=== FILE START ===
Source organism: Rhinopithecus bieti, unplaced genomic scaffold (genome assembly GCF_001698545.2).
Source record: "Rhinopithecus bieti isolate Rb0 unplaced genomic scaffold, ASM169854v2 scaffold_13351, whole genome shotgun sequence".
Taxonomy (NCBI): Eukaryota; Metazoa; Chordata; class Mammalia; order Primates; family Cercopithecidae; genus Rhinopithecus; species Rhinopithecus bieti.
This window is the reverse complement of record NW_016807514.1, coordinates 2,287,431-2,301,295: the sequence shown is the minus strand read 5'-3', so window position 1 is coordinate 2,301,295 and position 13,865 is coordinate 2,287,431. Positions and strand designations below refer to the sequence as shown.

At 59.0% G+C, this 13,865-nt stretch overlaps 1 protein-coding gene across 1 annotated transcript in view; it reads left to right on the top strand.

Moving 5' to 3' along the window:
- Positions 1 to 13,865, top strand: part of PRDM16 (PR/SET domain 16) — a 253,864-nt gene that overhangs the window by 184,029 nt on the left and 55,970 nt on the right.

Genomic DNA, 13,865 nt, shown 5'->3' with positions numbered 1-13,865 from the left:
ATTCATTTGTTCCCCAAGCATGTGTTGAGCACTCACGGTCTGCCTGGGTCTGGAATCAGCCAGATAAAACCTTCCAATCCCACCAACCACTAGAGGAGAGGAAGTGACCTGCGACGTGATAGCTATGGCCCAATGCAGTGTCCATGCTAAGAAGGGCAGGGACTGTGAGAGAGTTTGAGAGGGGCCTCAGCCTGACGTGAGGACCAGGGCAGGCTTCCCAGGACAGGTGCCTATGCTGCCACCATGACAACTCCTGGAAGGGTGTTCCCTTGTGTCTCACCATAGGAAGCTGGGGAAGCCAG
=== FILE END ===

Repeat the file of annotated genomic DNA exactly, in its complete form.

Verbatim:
Source organism: Rhinopithecus bieti, unplaced genomic scaffold (genome assembly GCF_001698545.2).
Source record: "Rhinopithecus bieti isolate Rb0 unplaced genomic scaffold, ASM169854v2 scaffold_13351, whole genome shotgun sequence".
Taxonomy (NCBI): Eukaryota; Metazoa; Chordata; class Mammalia; order Primates; family Cercopithecidae; genus Rhinopithecus; species Rhinopithecus bieti.
This window is the reverse complement of record NW_016807514.1, coordinates 2,287,431-2,301,295: the sequence shown is the minus strand read 5'-3', so window position 1 is coordinate 2,301,295 and position 13,865 is coordinate 2,287,431. Positions and strand designations below refer to the sequence as shown.

At 59.0% G+C, this 13,865-nt stretch overlaps 1 protein-coding gene across 1 annotated transcript in view; it reads left to right on the top strand.

Moving 5' to 3' along the window:
- Positions 1 to 13,865, top strand: part of PRDM16 (PR/SET domain 16) — a 253,864-nt gene that overhangs the window by 184,029 nt on the left and 55,970 nt on the right.

Genomic DNA, 13,865 nt, shown 5'->3' with positions numbered 1-13,865 from the left:
ATTCATTTGTTCCCCAAGCATGTGTTGAGCACTCACGGTCTGCCTGGGTCTGGAATCAGCCAGATAAAACCTTCCAATCCCACCAACCACTAGAGGAGAGGAAGTGACCTGCGACGTGATAGCTATGGCCCAATGCAGTGTCCATGCTAAGAAGGGCAGGGACTGTGAGAGAGTTTGAGAGGGGCCTCAGCCTGACGTGAGGACCAGGGCAGGCTTCCCAGGACAGGTGCCTATGCTGCCACCATGACAACTCCTGGAAGGGTGTTCCCTTGTGTCTCACCATAGGAAGCTGGGGAAGCCAG